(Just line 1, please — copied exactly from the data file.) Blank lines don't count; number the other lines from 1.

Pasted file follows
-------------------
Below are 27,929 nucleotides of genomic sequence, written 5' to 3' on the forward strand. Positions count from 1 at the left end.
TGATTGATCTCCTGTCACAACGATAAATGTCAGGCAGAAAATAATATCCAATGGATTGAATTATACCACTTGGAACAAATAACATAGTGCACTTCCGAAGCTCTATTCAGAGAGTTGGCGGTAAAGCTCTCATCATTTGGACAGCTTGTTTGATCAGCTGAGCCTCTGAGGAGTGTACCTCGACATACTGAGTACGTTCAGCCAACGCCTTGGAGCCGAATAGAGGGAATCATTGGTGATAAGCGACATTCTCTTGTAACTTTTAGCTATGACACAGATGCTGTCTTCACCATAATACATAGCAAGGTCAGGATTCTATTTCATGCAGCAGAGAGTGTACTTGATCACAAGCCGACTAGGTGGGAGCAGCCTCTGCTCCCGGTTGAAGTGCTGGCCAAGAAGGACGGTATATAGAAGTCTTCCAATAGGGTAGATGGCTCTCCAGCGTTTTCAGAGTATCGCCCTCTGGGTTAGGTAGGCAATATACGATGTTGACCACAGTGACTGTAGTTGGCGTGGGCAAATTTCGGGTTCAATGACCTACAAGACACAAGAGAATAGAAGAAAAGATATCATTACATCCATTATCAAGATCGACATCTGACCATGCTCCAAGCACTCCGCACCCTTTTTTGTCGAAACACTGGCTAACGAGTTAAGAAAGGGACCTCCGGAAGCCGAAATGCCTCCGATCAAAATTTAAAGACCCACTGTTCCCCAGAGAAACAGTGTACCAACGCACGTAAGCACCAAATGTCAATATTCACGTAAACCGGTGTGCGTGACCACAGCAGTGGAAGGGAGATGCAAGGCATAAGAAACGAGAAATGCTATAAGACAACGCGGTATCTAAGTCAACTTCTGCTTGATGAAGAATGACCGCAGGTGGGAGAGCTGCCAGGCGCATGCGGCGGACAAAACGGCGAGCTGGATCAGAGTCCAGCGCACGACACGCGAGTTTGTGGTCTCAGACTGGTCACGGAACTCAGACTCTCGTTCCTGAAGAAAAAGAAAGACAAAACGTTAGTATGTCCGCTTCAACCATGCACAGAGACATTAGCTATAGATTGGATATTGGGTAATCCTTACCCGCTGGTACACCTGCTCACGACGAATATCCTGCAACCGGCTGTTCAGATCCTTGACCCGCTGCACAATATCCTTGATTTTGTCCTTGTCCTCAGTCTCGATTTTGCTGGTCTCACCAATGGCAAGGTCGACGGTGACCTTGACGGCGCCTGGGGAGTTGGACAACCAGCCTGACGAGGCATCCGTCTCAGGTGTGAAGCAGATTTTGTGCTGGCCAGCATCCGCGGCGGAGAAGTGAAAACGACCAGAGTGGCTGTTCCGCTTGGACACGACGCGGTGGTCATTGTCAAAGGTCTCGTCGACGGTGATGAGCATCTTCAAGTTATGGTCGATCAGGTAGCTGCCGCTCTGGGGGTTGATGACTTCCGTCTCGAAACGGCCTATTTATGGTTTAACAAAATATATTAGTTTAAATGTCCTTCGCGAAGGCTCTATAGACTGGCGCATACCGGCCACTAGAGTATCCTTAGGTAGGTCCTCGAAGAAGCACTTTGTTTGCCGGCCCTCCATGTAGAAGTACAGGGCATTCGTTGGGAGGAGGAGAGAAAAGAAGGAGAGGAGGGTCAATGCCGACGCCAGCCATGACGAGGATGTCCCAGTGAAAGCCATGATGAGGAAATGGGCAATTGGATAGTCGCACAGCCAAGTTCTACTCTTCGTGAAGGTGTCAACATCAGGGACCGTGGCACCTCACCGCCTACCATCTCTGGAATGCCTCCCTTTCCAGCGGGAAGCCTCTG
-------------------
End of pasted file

Below are 27,929 nucleotides of genomic sequence, written 5' to 3' on the forward strand. Positions count from 1 at the left end.